Expert Topic Food spoilage

The following article was published in May 2014. It has been reviewed and updated as necessary by the ProBrewer editorial staff.

Additional sources on Food Spoilage see; Starsan vs DEH/Food Manager training

by Mark Davidson

Today’s brewpub faces a litany of potential exposures to its survival. We are going to look at few that are often overlooked by small breweries and brewpubs, yet still represent a real exposure to the success of the business.

Food-borne illness is an often under reported threat that can be prevented with proper care and handling of food. There are 76 million reported food-borne illness cases in the United States every year, according to the Centers for Disease Control. The multi million dollar settlements of Escherichia coli (E. Coli) cases like Jack In The Box and Odwalla remind us of the dangers and hazards of a mass food poisoning claim. Yet there is a prevailing thought today, that many brewpub owners feel the exposure is not a worry for them.

Brewpubs, like any other restaurant, can have their business license suspended and/or be fined by local, state or federal health departments if a food-borne illness is traced back to the brewpub. The company is also susceptible to a civil suit.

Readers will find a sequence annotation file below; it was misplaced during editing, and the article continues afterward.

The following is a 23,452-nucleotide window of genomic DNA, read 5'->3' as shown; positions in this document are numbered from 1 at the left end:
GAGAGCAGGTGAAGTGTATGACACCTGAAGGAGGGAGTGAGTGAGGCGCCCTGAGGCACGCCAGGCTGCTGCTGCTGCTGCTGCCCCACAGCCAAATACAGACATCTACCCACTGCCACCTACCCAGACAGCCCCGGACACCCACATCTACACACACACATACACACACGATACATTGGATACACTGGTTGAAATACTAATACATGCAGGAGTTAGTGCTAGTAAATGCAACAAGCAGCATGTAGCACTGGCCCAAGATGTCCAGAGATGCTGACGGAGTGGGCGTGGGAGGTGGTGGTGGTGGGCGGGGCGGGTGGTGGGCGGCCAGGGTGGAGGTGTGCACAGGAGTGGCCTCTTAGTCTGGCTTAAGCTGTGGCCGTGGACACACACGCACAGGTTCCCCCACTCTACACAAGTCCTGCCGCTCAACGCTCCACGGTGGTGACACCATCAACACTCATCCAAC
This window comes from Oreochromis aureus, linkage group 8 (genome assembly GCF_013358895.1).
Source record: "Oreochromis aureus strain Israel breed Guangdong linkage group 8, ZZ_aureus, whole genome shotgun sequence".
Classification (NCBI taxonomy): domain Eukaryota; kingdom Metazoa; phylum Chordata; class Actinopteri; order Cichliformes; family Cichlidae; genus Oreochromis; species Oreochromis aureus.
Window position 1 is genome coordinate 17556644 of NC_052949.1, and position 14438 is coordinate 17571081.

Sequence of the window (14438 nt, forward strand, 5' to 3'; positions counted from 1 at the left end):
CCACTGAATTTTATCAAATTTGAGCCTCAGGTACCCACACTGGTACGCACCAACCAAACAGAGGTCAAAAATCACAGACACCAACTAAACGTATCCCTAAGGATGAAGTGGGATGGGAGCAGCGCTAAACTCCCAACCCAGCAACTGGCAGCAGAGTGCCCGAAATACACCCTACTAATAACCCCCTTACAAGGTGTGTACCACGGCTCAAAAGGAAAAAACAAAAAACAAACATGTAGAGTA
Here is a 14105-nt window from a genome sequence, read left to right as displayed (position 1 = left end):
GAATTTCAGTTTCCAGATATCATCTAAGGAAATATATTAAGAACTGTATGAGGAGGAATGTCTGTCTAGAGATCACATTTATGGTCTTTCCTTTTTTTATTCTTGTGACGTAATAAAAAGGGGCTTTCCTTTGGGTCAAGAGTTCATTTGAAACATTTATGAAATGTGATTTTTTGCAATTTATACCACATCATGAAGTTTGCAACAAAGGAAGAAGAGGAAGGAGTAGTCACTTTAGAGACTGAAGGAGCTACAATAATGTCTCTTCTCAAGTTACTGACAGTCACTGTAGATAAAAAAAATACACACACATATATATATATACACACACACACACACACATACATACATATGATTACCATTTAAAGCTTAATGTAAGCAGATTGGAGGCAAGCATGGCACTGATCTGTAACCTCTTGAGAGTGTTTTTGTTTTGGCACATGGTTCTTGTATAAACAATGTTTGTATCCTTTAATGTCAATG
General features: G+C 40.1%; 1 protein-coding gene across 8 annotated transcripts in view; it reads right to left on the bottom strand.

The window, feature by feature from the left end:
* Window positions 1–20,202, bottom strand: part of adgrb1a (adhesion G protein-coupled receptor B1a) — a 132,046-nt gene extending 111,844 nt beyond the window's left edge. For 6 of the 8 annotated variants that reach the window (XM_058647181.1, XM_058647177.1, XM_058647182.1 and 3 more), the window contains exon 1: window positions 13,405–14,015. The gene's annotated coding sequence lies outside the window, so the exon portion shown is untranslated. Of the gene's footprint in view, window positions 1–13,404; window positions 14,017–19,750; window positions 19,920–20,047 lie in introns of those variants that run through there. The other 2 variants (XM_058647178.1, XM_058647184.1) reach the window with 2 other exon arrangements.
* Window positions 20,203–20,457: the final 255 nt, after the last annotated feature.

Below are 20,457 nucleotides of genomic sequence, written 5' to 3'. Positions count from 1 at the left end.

The first step in preventing food poisoning is to assume that all foods may cause food-borne illness. The following are steps to prevent or minimize outbreaks:

1. Implement a strict policy of washing. Wash hands, food preparation surfaces and utensils thoroughly before and after handling raw foods to prevent recontamination of cooked foods.

2. Know the law – Some states for example require that most retail food establishments that handle unpacked foods must employ at least one person whom is certified in food safety. Contact the USDA and the FDA for new laws in your state.

3. Most bacteria flourish in the temperature range of 40 degrees F to 140 degrees F. Refrigerated foods warmed to above 45 degrees for more than 2 or 3 hours may not be safe. Frozen foods, kept closed in a fully stocked freezer will stay frozen for 2 days. But, a freezer that is less than half full will not stay frozen for more than a day. These guidelines should be remembered whenever there is a power outage.

4. When in doubt, throw it out.

5. Make sure your Business insurance program has some provisions for food spoilage and food contamination.

Observing simple rules of good food handling and having good risk management procedures in place can prevent Food Poisoning.

Mark Davidson is co-founder of the Golden Brew Insurance Program

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